By Stamford Health Staff
Is G-free right for me?
You’ve likely heard in the news media, high level athletes who have switched to a gluten-free diet to enhance their sport performance. You may even know some athletes and exercisers at your local gym or elsewhere who swear by the dietary lifestyle and the athletic edge they purport it gives them. In an effort to maximize and support your own fitness and health related goals, you may have even dabbled in it once or several times. “Going gluten-free” is definitely a phrase that’s thrown around these days in athletic circles quite frequently. But does it really have any potential benefit related to sport performance, on any level, pro or otherwise? It begs the question, “Is gluten-free, right for me?” Let’s explore!
What is gluten?
Gluten is a natural protein complex found primarily in the grain products wheat, rye, and barley, and the products that contain them. Sometimes oats can have gluten on them if they get contaminated with wheat, through cross contact, during processing. It gives bread dough its elasticity and allows it to rise, and contributes to the chewy and spongy texture found with most baked goods. It is often used as a food additive, as well, as it acts as a thickener when added to soup, dressing, and sauce products. Gluten is not nutritionally necessary, but it is not bad for us either. It only poses a threat to those whose bodies react adversely to the protein complex, similarly to those who experience sensitivities to common foods such as milk, eggs, nuts, soy, seafood, and even fruits and vegetables in some cases.
Why give it up?
About 1 percent of people in the United States and Canada have celiac disease, a disorder in which the body can’t tolerate gluten, a protein found in wheat, rye, and barley. In these individuals, gluten triggers intestinal inflammation, damages the small intestine, and eventually can interfere with the absorption of nutrients, including iron and calcium. Gluten intolerance can easily lead to health challenges for an individual, such as anemia and osteoporosis, if not careful, as well as diminished sport and exercise performance. A gluten-free approach is often the only course for remedy of symptoms related to gluten intolerance. Alternately, many athletes and exercisers, with the hopes of gaining some athletic benefit, eliminate gluten containing grains and products from their nutrition plans.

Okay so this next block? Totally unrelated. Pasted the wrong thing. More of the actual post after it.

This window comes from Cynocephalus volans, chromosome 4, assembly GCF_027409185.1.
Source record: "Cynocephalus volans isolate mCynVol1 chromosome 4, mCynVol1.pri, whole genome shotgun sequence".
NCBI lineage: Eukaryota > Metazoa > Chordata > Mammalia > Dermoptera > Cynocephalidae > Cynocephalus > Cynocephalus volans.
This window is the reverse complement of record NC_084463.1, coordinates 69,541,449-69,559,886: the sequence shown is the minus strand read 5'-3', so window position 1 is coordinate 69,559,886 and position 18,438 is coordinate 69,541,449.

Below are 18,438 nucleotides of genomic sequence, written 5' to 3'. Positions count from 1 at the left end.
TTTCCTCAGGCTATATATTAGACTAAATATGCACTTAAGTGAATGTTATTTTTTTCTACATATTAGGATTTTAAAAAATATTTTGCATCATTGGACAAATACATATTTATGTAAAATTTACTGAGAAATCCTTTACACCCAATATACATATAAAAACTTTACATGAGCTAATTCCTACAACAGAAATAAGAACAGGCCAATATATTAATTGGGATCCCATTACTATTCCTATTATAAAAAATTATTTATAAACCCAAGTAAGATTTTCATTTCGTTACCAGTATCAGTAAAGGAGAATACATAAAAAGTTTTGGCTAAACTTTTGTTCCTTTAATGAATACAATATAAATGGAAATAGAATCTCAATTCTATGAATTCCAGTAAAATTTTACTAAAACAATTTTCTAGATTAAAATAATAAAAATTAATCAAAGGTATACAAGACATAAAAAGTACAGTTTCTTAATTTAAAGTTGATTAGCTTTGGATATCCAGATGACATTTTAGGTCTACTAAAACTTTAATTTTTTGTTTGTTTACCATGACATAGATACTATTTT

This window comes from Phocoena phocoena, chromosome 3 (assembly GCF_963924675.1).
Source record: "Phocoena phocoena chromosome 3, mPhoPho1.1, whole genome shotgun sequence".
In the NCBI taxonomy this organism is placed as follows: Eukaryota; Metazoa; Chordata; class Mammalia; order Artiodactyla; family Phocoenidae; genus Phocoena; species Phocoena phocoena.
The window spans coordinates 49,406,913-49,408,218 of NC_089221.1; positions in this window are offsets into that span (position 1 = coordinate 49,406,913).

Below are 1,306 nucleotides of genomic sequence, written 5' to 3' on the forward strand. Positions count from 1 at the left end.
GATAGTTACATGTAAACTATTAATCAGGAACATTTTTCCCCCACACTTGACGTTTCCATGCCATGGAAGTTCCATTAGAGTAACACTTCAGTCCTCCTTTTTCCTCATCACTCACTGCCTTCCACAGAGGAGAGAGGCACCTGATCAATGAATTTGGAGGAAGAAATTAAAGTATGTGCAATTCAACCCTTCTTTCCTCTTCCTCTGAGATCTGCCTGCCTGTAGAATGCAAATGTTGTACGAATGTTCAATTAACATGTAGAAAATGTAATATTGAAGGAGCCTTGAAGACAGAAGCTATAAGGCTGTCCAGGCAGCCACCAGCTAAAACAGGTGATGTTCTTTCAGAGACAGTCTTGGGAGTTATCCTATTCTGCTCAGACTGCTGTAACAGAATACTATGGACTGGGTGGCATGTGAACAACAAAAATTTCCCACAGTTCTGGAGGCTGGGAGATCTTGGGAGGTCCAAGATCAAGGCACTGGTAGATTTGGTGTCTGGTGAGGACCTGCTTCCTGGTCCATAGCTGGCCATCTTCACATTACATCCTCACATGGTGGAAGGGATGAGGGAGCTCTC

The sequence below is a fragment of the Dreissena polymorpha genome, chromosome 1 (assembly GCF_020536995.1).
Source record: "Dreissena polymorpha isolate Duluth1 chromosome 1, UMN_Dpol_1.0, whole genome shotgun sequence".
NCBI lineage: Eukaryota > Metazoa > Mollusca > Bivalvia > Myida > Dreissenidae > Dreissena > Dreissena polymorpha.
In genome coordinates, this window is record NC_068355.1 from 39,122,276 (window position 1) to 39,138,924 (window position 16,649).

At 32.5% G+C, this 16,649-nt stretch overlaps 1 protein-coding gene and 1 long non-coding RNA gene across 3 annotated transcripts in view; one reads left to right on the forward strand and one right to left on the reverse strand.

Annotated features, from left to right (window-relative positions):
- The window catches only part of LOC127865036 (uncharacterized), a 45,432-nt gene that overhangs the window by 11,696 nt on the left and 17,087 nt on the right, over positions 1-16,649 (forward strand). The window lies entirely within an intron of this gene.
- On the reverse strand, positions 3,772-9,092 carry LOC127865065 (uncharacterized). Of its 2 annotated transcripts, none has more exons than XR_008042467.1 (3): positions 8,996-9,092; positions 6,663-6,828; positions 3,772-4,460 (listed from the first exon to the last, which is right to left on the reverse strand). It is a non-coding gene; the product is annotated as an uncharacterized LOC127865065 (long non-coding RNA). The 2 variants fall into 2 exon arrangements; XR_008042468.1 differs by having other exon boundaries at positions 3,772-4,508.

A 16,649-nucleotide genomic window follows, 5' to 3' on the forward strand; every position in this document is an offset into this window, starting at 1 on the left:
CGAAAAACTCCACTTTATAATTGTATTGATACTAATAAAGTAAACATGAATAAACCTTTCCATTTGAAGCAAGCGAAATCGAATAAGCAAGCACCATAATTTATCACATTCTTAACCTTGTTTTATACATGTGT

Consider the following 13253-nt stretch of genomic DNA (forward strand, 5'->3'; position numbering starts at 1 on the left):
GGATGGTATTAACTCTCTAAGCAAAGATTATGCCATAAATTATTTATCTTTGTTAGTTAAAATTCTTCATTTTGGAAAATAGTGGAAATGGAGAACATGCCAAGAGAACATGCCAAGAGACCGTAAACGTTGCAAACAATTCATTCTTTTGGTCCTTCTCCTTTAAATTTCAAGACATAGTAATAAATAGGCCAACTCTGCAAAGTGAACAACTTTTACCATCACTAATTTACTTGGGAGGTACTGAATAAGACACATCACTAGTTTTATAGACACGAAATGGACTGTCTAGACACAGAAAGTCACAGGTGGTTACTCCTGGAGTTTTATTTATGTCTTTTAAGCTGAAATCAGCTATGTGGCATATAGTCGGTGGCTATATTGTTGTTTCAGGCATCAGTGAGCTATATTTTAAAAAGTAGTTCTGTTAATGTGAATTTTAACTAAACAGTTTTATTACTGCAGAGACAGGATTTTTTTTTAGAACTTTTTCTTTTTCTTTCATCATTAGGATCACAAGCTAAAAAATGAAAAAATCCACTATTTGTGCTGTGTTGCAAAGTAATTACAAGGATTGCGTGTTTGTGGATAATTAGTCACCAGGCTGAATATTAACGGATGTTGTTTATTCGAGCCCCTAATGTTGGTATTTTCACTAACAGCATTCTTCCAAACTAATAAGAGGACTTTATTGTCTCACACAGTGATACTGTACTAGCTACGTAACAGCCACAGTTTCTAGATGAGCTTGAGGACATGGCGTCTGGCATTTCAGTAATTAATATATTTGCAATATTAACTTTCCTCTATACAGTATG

Is going gluten-free effective?
A properly followed gluten-free diet will certainly improve symptoms in someone who is gluten intolerant. Athletes who have been diagnosed with celiac disease will typically feel better and likely will see an improvement in performance as their small intestine rests and absorption improves. Someone who has a subclinical issue with gluten likely too will notice marked improvement. But for others, who perceive that their athletic performance is better as a result of gluten elimination, researchers suggest that it may be placebo effect and/or a general improvement in overall dietary quality.
Athletes and exercisers, whether your sport or exercise is resistance or endurance in nature (or both) rely on carbohydrate as a primary source of fueling for and refueling from the work done during exercise. Grains such as wheat, rye, and barley, and the products made with them, contain gluten, but also contain other important nutrients for athletes. These helpful nutrients include water, carbohydrate, lean protein, healthy fats, vitamins, and minerals. Eliminating these nutrient dense grains, without necessity and careful consideration, may leave an exerciser and athlete at risk for deficiency, low-energy, and anything but improved performance. If deciding to go gluten-free the key lies in finding other gluten-free grains or food sources that provide those key nutrients, in effort to meet individual needs.
The take home message!
You may avoid wheat, rye, and barley and the products that contain them because you have celiac disease, are gluten intolerant, or simply choose to limit your intake of these products for personal reasons, but in any case there is no substitute for a good sports diet if your goal is optimal sport and exercise performance and enjoyment! With careful planning, you can still meet your sports nutrition needs on a gluten-free plan . If you are unsure how to best accomplish that, reach out to your local Certified Sports Specialist Dietitian, and check out the gluten-free “Spiced Lemon-Herb Quinoa” recipe attached.
See below for a tasty gluten free recipe!
Spiced Lemon-Herb Quinoa Salad
Serving size: ½ cup
1 cup quinoa
½ teaspoon sea salt
2 cups all-natural (gluten-free) fat-free/low-sodium vegetable or chicken stock
1 tablespoon dry-roasted almonds, chopped
2 teaspoons freshly grated lemon zest
¼ cup fresh basil, chopped
¼ cup fresh cilantro leaves, chopped
1 teaspoon ground cumin
½ teaspoon garlic powder
¼ teaspoon chipotle powder
2 tablespoons fresh lemon juice
3 tablespoons extra-virgin olive oil
½ teaspoon ground black pepper
1. Place quinoa in a fine mesh sieve and rinse under cold water, moving regularly, until water runs clear
2. Transfer the quinoa to a medium saucepan and add the salt and stock. Bring to a boil, cover, and reduce to a simmer. Cook for 20 minutes or until liquid is completely absorbed
3. Transfer cooked quinoa to a medium bowl. Add the almonds, zest, fresh herbs, cumin, garlic powder, chipotle, lemon juice, olive oil, and black pepper. Stir to combine
4. Serve and enjoy!
Nutrition (per serving): calories 210, total fat 7g, saturated fat 1g, trans fat 0g, cholesterol 0mg, sodium 330mg,
total carbohydrate 29g, fiber 4g, sugars 0g, protein 8g